Chronic Pain, Fibromyalgia, Health, Myofascial Pain Syndrome, Trigger Point Injections

Trigger Point Injections (TPIs)

Trigger Point Injections

Every 4 months, I go to see my Pain Specialist and he gives me Trigger Point Injections (TPIs). The areas that he focuses on are my neck, shoulders, back (both upper and lower), my jaw and occasionally the muscles in my chest. I find these injections very painful and they often put me in a flare up which can last quite long. A lot of people find that they work very well for them and so I have decided to write up a post about them.

Trigger points are the focal areas of a skeletal muscle spasm. They are knotted up pieces of muscle fiber. The common sites that they are found in are the Rhomboid and Trapezius back muscles, located in the upper back and behind the shoulder.

Image result for picture of back muscles showing rhomboid and trapezius

These trigger points cause pain in the neck, shoulder and can cause headaches. They are also found in the lower back. They can irritate nerves around them and cause referred pain, i.e. pain felt in another part of the body.

Where the trigger point is located, there is a palpable nodule that when pushed, causes pain from the trigger point itself to radiate to the surrounding area.

Trigger points are often found in chronic Musculoskeletal disorders such as Fibromyalgia, Myofascial Pain Syndrome, neck pain and low back pain. As a result this treatment is used.

The injection is part of pain management. It can contain anesthetic such as Lidocaine or Bupivacaine or a mixture of anesthetics. It can also contain Corticosteroid alone or mixed with Lidocaine. Sometimes only a needle is used, with no medication. This is called dry needling.

The types of doctors that perform this treatment are Rheumatologists, Pain Management Specialists, Physical Medicine and Rehabilitation doctors.

The procedure is performed in the doctors office. The patient lies down on the exam table, either lying on their stomach or sitting up. The doctor finds the trigger points manually. The injection site/s are cleaned. The needle is then inserted into the trigger point and the medication is injected. Several sites may be injected in one visit. With the injection, the muscles relaxes, blood flow is restored to the area and the pain is relieved. This relief can last for weeks.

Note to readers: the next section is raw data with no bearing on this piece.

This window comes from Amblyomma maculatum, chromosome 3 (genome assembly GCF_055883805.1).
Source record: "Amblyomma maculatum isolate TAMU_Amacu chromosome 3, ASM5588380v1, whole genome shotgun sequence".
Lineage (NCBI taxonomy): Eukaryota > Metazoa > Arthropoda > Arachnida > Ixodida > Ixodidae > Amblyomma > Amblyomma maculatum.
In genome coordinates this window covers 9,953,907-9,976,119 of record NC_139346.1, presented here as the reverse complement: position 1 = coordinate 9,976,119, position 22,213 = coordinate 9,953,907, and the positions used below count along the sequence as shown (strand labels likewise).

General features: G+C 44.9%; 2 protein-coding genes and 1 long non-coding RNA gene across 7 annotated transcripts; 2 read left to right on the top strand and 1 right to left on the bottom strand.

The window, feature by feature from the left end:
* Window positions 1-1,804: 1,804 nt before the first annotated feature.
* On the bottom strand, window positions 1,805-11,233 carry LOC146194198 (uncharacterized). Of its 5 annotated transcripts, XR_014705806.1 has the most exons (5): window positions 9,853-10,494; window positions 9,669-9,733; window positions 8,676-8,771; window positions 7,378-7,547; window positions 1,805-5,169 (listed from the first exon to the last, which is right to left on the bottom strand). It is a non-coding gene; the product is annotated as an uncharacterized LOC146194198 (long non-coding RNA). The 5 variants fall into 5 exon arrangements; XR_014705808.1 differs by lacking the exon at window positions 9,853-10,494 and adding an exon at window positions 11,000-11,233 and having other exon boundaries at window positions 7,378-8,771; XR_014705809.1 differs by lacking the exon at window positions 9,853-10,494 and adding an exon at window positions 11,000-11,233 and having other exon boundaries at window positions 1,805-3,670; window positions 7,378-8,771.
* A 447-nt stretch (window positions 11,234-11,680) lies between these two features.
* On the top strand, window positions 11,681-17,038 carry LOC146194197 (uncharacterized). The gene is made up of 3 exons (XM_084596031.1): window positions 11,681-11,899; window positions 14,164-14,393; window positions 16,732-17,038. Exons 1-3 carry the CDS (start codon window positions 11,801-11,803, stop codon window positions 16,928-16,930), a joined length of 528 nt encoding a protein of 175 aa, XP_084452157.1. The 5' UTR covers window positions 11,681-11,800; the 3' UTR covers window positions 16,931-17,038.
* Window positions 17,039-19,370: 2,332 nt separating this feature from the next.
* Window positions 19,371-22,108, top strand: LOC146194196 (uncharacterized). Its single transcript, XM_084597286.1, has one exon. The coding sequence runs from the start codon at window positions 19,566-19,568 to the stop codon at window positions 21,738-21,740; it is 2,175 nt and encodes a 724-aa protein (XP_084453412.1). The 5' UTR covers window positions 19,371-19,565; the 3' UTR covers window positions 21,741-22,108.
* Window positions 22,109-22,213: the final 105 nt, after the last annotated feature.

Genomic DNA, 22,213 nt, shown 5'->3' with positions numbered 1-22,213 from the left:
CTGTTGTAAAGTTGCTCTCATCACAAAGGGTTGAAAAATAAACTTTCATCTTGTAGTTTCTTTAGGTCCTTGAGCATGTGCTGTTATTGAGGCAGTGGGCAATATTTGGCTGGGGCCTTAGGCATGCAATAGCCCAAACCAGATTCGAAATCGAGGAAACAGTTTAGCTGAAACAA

Trigger Point Injections are used when you have a painful trigger point which radiates pain to the surrounding areas. The trigger points commonly recur with chronic pain syndrome. Optimally the trigger point should resolve after one injection but with Fibromyalgia and Myofascial Pain Syndrome, trigger point injections are done regularly or as needed.

Common complications are post injection pain which resolves after a few days and rarely, infection and bleeding.

While some people get the pain relief they sought, other people, often with Fibromyalgia, state that the TPIs put them into a flare up and they feel physically ill and the body wide pain worsens.

The theory is that this happens as a result of the following:

The knotted up pieces of muscle fiber called trigger points are found in Myofascial Pain Syndrome and not in Fibromyalgia. The two conditions are distinctively different. Trigger and tender points are not the same. Trigger points can be felt by the doctor and pain felt by the patient. Tender points, however, cannot be felt by the doctor and are identified by the patient who reports pain.

Trigger point and tender points are affected by different parts of the nervous system. Trigger points are self sustaining irritable area in a taut/tight band of muscle fiber. It can be felt as a nodule/bump. The spot creates shortening of the muscle, interferes with movement and causes pain and weakness. When pressed it radiates pain. The muscle pain and dysfunction occurs in the peripheral nervous system which relays messages to the brain. Tender points do not radiate pain and occur body-wide in Fibromyalgia because of centralized pain, perception of pain that occurs in the brain, not pain from the muscle.

Myofascial Pain Syndrome often co exists with Fibromyalgia but they are not the same. FM and MPS together are more difficult to manage. Patients with Fibromyalgia only, do not respond to Trigger Point Injections as they have no trigger points. FM and MPS patients respond better to TPIs.

I must say that I do not agree with the above statement as I have both Fibromyalgia and Myofascial Pain Syndrome and I do not respond well to the Trigger Point Injections as they put me in a flare up.

It certainly is worth a try however. Speak to your doctor about it.

References

https://www.medicinenet.com/trigger_point_injection/article.htm#what_is_a_trigger_point

6 Reasons Why Trigger Point Injections Aren’t Helping Your Fibromyalgia

2 thoughts on “Trigger Point Injections (TPIs)”

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